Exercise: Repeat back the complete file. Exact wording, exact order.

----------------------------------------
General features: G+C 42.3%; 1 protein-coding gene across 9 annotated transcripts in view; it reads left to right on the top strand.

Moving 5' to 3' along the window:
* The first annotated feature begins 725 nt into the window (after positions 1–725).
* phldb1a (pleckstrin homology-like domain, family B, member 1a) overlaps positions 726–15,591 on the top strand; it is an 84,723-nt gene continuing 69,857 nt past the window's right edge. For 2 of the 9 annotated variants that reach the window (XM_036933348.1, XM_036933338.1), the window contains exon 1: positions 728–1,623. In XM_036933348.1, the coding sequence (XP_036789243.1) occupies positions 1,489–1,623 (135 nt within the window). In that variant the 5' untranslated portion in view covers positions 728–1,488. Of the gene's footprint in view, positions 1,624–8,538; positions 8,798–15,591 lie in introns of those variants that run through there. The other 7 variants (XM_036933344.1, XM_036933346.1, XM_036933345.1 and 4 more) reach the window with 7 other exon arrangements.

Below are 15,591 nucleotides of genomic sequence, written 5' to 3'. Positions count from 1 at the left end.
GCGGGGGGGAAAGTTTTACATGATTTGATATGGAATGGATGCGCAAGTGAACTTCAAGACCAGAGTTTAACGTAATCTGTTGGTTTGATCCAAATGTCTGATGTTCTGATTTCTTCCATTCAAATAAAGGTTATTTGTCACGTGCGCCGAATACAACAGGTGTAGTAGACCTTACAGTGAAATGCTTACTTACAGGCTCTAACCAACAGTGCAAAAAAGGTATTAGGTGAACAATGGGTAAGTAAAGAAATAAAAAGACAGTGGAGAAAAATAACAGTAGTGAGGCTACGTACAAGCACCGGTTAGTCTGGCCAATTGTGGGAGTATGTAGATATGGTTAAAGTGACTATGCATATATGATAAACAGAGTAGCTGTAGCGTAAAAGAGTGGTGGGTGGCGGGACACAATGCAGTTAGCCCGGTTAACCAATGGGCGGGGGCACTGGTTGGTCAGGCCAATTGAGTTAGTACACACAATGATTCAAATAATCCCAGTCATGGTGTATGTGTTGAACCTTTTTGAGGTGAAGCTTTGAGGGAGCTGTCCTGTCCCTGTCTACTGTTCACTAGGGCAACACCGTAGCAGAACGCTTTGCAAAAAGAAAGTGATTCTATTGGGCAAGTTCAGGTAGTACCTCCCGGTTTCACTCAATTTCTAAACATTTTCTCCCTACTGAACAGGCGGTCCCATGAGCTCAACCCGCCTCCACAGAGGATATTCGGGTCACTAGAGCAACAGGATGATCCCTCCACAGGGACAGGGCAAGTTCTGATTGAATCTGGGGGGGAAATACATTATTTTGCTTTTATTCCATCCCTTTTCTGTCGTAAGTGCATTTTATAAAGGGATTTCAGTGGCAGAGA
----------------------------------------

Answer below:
General features: G+C 42.3%; 1 protein-coding gene across 9 annotated transcripts in view; it reads left to right on the top strand.

Moving 5' to 3' along the window:
* The first annotated feature begins 725 nt into the window (after positions 1–725).
* phldb1a (pleckstrin homology-like domain, family B, member 1a) overlaps positions 726–15,591 on the top strand; it is an 84,723-nt gene continuing 69,857 nt past the window's right edge. For 2 of the 9 annotated variants that reach the window (XM_036933348.1, XM_036933338.1), the window contains exon 1: positions 728–1,623. In XM_036933348.1, the coding sequence (XP_036789243.1) occupies positions 1,489–1,623 (135 nt within the window). In that variant the 5' untranslated portion in view covers positions 728–1,488. Of the gene's footprint in view, positions 1,624–8,538; positions 8,798–15,591 lie in introns of those variants that run through there. The other 7 variants (XM_036933344.1, XM_036933346.1, XM_036933345.1 and 4 more) reach the window with 7 other exon arrangements.

Below are 15,591 nucleotides of genomic sequence, written 5' to 3'. Positions count from 1 at the left end.
GCGGGGGGGAAAGTTTTACATGATTTGATATGGAATGGATGCGCAAGTGAACTTCAAGACCAGAGTTTAACGTAATCTGTTGGTTTGATCCAAATGTCTGATGTTCTGATTTCTTCCATTCAAATAAAGGTTATTTGTCACGTGCGCCGAATACAACAGGTGTAGTAGACCTTACAGTGAAATGCTTACTTACAGGCTCTAACCAACAGTGCAAAAAAGGTATTAGGTGAACAATGGGTAAGTAAAGAAATAAAAAGACAGTGGAGAAAAATAACAGTAGTGAGGCTACGTACAAGCACCGGTTAGTCTGGCCAATTGTGGGAGTATGTAGATATGGTTAAAGTGACTATGCATATATGATAAACAGAGTAGCTGTAGCGTAAAAGAGTGGTGGGTGGCGGGACACAATGCAGTTAGCCCGGTTAACCAATGGGCGGGGGCACTGGTTGGTCAGGCCAATTGAGTTAGTACACACAATGATTCAAATAATCCCAGTCATGGTGTATGTGTTGAACCTTTTTGAGGTGAAGCTTTGAGGGAGCTGTCCTGTCCCTGTCTACTGTTCACTAGGGCAACACCGTAGCAGAACGCTTTGCAAAAAGAAAGTGATTCTATTGGGCAAGTTCAGGTAGTACCTCCCGGTTTCACTCAATTTCTAAACATTTTCTCCCTACTGAACAGGCGGTCCCATGAGCTCAACCCGCCTCCACAGAGGATATTCGGGTCACTAGAGCAACAGGATGATCCCTCCACAGGGACAGGGCAAGTTCTGATTGAATCTGGGGGGGAAATACATTATTTTGCTTTTATTCCATCCCTTTTCTGTCGTAAGTGCATTTTATAAAGGGATTTCAGTGGCAGAGA